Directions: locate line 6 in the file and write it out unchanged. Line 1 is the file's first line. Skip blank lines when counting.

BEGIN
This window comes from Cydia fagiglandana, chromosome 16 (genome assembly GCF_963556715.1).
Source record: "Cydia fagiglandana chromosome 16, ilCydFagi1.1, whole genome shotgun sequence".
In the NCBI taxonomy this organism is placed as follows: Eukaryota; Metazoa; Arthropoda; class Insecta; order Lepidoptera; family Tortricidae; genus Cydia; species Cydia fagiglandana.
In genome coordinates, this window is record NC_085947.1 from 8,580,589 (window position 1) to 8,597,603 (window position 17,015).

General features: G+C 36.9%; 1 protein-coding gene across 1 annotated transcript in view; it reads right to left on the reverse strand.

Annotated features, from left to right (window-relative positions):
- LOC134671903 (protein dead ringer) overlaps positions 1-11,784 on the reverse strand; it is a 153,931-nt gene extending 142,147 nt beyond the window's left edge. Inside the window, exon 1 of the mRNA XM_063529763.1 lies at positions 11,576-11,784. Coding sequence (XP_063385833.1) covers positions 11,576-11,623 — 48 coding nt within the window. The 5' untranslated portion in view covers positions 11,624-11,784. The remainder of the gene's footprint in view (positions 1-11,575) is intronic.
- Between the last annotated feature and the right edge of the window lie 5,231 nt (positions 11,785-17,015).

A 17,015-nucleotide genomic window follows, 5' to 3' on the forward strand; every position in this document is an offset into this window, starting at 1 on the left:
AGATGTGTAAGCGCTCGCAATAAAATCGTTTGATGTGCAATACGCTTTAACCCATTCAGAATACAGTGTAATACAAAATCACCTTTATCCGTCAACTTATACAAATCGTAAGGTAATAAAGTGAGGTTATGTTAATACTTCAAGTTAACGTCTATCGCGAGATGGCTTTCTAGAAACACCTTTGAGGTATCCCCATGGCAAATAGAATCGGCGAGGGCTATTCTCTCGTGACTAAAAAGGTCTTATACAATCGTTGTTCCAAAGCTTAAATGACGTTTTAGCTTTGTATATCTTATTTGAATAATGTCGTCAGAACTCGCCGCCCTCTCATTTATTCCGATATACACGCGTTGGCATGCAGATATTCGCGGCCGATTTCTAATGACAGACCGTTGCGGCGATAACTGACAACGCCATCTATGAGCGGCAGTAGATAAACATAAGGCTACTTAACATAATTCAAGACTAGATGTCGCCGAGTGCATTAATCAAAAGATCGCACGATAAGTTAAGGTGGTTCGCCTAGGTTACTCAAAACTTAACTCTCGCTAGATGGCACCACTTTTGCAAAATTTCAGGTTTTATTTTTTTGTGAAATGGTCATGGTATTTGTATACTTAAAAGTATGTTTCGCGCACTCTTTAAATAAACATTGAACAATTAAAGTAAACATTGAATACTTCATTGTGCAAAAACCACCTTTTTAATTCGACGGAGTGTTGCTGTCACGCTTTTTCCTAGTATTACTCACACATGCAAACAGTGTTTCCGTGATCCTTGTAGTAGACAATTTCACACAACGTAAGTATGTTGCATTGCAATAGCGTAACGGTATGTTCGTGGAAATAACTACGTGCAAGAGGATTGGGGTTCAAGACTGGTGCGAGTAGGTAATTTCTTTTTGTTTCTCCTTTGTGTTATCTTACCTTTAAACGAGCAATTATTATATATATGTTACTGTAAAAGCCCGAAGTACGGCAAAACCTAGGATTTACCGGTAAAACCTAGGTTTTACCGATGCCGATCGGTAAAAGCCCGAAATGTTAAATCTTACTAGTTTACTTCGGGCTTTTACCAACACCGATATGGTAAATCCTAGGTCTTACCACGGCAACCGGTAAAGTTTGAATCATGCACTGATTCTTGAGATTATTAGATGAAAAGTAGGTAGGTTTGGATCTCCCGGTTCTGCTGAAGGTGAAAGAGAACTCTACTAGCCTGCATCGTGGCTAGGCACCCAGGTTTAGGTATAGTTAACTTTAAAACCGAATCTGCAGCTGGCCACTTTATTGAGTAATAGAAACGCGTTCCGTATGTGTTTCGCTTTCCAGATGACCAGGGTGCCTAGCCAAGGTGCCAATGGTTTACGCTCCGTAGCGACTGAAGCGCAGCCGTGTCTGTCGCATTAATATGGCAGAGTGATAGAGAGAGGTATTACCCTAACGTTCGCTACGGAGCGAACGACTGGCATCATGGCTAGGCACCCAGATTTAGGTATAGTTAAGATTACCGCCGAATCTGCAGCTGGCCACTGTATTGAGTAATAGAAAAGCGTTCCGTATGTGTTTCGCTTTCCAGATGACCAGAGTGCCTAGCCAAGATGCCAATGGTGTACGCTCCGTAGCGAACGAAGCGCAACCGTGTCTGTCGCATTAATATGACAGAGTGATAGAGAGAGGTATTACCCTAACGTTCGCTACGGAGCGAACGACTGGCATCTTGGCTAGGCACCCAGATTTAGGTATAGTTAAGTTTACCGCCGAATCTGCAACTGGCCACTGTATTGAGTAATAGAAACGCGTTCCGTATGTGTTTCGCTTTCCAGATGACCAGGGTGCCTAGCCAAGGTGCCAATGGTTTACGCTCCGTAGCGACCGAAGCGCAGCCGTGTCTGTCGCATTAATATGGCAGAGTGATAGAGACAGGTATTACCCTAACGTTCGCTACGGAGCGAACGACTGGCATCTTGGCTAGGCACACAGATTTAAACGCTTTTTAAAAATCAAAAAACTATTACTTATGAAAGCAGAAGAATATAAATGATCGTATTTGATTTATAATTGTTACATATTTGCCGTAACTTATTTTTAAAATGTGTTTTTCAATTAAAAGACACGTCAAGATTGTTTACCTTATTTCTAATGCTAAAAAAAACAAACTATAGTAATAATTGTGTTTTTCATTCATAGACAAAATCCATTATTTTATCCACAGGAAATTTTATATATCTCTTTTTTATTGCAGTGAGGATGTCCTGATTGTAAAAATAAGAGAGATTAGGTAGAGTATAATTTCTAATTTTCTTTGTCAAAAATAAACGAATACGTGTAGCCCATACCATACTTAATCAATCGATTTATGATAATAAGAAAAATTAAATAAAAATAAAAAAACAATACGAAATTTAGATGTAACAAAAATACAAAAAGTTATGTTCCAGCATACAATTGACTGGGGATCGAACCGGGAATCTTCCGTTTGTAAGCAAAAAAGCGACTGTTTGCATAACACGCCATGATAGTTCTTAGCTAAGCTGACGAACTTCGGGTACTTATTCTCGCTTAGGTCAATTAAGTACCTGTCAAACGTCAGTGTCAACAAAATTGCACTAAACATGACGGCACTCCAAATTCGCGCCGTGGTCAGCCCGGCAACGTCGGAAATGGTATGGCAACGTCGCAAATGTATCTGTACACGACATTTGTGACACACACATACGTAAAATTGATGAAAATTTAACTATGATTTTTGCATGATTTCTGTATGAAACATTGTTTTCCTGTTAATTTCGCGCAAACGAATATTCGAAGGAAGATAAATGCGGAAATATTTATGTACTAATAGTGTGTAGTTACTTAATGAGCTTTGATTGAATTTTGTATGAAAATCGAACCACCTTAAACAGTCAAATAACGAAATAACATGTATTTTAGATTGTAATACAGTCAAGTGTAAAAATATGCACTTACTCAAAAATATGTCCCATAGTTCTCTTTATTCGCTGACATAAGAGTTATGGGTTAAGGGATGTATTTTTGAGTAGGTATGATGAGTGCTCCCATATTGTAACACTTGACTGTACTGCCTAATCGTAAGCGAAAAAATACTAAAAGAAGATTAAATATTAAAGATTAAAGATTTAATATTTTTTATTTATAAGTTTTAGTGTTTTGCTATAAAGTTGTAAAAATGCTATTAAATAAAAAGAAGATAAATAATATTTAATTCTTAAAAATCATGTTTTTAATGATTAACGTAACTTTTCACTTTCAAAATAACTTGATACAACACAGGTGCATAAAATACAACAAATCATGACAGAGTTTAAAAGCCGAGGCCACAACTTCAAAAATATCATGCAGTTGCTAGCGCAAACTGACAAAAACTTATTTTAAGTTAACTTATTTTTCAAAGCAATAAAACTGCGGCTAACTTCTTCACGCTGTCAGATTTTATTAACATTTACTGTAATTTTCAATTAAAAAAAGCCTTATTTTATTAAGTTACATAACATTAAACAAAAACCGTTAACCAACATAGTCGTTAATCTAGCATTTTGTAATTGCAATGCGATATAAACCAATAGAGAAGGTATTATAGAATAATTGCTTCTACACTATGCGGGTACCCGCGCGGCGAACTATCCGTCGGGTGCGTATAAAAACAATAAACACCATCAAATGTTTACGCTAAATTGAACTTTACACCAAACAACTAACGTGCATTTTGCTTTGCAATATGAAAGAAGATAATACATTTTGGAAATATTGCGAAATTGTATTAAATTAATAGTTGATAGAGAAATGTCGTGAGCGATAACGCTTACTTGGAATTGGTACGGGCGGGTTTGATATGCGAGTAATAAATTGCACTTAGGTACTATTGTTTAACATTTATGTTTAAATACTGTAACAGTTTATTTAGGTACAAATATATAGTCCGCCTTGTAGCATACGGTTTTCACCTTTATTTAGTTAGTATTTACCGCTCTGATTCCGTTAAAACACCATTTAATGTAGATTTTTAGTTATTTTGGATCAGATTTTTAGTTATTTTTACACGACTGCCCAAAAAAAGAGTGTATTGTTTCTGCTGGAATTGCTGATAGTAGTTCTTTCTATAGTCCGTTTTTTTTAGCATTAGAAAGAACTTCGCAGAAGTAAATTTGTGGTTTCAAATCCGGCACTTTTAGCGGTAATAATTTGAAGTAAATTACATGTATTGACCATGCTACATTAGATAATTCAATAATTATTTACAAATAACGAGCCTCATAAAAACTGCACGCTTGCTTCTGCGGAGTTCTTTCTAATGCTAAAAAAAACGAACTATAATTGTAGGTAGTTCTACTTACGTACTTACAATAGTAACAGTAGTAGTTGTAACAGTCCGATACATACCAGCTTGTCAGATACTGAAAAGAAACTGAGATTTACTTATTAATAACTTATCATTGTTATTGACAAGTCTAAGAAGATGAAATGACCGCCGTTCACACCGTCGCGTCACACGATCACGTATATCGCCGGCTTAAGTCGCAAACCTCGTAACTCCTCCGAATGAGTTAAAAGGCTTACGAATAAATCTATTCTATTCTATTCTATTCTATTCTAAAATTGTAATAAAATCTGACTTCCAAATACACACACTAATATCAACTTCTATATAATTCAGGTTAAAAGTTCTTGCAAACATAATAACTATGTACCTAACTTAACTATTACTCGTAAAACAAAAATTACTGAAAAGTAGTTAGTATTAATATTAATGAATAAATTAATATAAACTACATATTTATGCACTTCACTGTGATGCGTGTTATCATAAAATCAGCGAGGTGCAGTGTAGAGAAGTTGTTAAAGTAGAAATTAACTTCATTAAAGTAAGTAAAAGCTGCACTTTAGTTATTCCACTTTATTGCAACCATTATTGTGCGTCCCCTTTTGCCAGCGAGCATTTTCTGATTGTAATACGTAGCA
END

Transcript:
Annotated features, from left to right (window-relative positions):